6. Train and employ the field sanitation team. Empower the team to make corrections.

7. Teach leaders what a proper field feeding operation looks like and enforce the standard.

8. Get the physician's assistant involved.

(TA.7.4.4.3 Provide Preventative Medicine)


TREND 13: Unit supply distribution systems not flexible enough to meet the needs of the unit.

PROBLEM: Supply point distribution is frequently not sufficiently responsive to assure continued support in all conditions.

Techniques:

1. Deploy with sufficient initial stockages to sustain until supply lines are established.

2. Use supply point distribution during the build-up/creation until secure bases are established.

3. Execute forward stockages of supplies as the preferable long-term condition. Gives the unit flexibility and freedom to operate without constant concern over day-to-day LOC security and condition.

(TA. 7.5 Distribute)


TREND 14: Internal distribution and prioritization of Class IV stocks inadequate.

PROBLEMS:

1. Precludes conducting the full range of field services (e.g., latrine construction).

2. Initial stockage of Class IV material, particularly plywood and 2x4s, frequently exceed shipping capability.

Techniques:

1. Establish a total Class IV requirement for stability operations.

2. Include material for all slice/attached OPCON units.

3. Determine checkpoint, sign, latrine, fighting position, and living area requirements.

4. Plan for local procurement and establish contracting officers at company lodgment level.

5. Include Class IV requirements in overall resupply operations.

(TA.7.5.2 Supply)


TREND 15: LOGPAC Operations

PROBLEMS:

1. Support platoon not conducting doctrinal LOGPAC operations.

2. Support platoon assets permanently attached to company/teams.

3. Restrictive internal policy for TCs on HEMMETs.

4. LOGPACS not tailored to support each company's specific needs.

RESULTS:

1. Class III/IV support reactionary vice anticipatory.

2. Support platoon leader lost C2of assets.

  • Impeded response to last-minute taskings.

  • Sporadic support to TF.

3. Mismanagement of assets and personnel.

Techniques:

1. Train on the tasks, conditions, and standards set forth in the mission training plan (ARTEP manual) for the support platoon.

2. Read, understand, and comply with unit TACSOP.

3. Consider assigning 11-series soldiers as TCs on HEMMETs when 88M-series soldiers are not available.

(TA.7.5.2 Supply)


TREND 16: Processing Deadline Faults

PROBLEM: Faults identified by operators on Form 5988E are not processed.

RESULTS:

1. Parts not ordered.

2. Erroneous status on battalion 2406.

Technique: Follow up to ensure deadline faults are noted on the 2406 and parts are on order.

(TA.7.5.2 Supply)


TREND 17: Centralized Management of Engineers

PROBLEMS:

1. Engineer assets are often idle.

2. Engineer effort frequently piecemealed throughout the TF AOR.

3. Engineer priorities of work seldom synchronized with the TF priority of work/effort.

4. TF often loses visibility of engineer assets and their status.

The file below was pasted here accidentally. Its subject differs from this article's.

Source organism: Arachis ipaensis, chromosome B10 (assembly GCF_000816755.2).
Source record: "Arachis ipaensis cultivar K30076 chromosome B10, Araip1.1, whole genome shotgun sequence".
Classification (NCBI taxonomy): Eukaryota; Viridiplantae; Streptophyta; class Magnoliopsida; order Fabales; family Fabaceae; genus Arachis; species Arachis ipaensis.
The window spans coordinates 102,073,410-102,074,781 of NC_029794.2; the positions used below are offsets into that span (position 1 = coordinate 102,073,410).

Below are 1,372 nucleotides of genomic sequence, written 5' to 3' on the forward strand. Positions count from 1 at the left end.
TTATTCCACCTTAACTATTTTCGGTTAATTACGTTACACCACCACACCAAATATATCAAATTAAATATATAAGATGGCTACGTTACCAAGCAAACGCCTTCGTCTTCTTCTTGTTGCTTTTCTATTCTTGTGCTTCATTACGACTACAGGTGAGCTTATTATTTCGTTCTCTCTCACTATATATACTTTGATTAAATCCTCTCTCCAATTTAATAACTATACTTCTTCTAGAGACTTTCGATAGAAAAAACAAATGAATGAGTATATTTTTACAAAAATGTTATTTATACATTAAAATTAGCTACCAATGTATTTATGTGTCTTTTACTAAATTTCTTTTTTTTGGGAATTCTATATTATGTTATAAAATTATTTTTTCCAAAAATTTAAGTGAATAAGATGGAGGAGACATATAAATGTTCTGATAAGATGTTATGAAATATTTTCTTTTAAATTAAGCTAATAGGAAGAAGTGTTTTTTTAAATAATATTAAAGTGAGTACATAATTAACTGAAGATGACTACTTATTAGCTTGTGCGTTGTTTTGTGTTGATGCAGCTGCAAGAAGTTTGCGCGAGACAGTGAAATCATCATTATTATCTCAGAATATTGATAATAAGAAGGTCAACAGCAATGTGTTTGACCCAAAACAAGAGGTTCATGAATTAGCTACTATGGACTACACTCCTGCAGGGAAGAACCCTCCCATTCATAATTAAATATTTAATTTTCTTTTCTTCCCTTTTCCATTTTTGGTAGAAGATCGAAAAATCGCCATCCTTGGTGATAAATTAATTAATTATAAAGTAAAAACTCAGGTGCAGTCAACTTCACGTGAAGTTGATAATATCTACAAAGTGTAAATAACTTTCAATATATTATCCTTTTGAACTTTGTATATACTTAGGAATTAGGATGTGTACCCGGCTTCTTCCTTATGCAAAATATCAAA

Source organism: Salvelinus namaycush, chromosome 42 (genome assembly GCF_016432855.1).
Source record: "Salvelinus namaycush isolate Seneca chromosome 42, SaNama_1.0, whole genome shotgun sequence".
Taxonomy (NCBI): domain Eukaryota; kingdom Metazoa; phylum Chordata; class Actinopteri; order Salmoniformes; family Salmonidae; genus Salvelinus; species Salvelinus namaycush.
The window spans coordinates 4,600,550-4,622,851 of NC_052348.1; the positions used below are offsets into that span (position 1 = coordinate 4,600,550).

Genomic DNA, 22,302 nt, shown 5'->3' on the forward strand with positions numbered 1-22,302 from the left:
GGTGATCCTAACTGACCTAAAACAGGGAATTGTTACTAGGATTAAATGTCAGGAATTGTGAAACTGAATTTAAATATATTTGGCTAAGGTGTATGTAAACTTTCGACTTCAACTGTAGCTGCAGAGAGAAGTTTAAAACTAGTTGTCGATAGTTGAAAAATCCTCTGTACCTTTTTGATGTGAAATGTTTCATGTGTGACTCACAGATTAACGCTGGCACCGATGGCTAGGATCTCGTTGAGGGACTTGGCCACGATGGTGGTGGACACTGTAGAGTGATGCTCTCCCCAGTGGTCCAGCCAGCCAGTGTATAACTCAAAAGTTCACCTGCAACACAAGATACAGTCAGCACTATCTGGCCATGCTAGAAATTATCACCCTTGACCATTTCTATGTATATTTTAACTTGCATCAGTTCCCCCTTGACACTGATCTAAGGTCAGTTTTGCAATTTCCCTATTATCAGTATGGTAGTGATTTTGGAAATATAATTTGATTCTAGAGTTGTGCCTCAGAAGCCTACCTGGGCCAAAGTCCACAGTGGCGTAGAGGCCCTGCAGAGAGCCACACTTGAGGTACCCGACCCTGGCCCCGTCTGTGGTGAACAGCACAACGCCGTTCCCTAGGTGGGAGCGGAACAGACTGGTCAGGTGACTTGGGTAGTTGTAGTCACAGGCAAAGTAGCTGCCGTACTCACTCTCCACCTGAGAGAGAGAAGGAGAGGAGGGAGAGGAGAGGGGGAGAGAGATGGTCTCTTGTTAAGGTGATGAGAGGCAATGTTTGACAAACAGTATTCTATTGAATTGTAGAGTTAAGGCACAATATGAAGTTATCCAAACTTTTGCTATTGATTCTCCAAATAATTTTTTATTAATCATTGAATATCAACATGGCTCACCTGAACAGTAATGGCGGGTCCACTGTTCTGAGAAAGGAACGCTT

RESULTS:

1. TF remains vulnerable while survivability assets lay idle.

2. Sustainment of engineers in direct support of the maneuver unit must be monitored by the supported unit to get maximum effort and efficiency.

Techniques:

1. Treat the engineer effort as if it were a daily preparation of the defense in HHC.

2. Do not piecemeal the effort; assign teams of engineers to complete entire projects before they move on to the next site; weight the main effort.

3. Assign a "CINC engineer"' within each company/team who tracks all digging and mine clearing.

4. Conduct a positive hand-over of assets from company to company by the XO.

5. Develop a system in the TOC to track route clearance and engineer effort for checkpoints, observation posts, lodgment areas, survivability positions, etc.

6. Review and update the daily priority of effort and work. Synchronize the delivery of Class IV to the sites. Ideally, when the engineers arrive, the right amounts of Class IV are on-hand and ready for construction.

7. Place command emphasis on all classes of supply and maintenance for the TF priority of support to engineers.

8. Monitor status of critical assets (rollers, plows, ACEs, SEEs, CEVs, etc.) in the TOC.

(TA.7.6 Provide Sustainment Engineering)


TREND 18: Prepare LZ/PZ. Units frequently do not plan and prepare LZ/PZ at lodgment areas, checkpoints, observation posts, and other areas of troop concentration.

PROBLEMS:

1. Stability operations result in groups of soldiers scattered throughout the AOR.

2. Roads to these potential "firebases" can be cut off by enemy action or weather.

RESULTS:

1. Soldiers become isolated.

2. Rapid resupply, insertion of forces, and evacuation of personnel is difficult.

Techniques:

1. Always plan for and designate LZ/PZs.

2. Train and equip soldiers for LZ/PZ operations. Pay particular attention to marking, communications, and security at the sites.

(TA.7.6.2 Perform LOC Sustainment)


btn_tabl.gif 1.18 K
btn_prev.gif 1.18 KMobility/Survivability BOS
btn_next.gif 1.17 KCommand and Control BOS



NEWSLETTER
Join the GlobalSecurity.org mailing list


One Billion Americans: The Case for Thinking Bigger - by Matthew Yglesias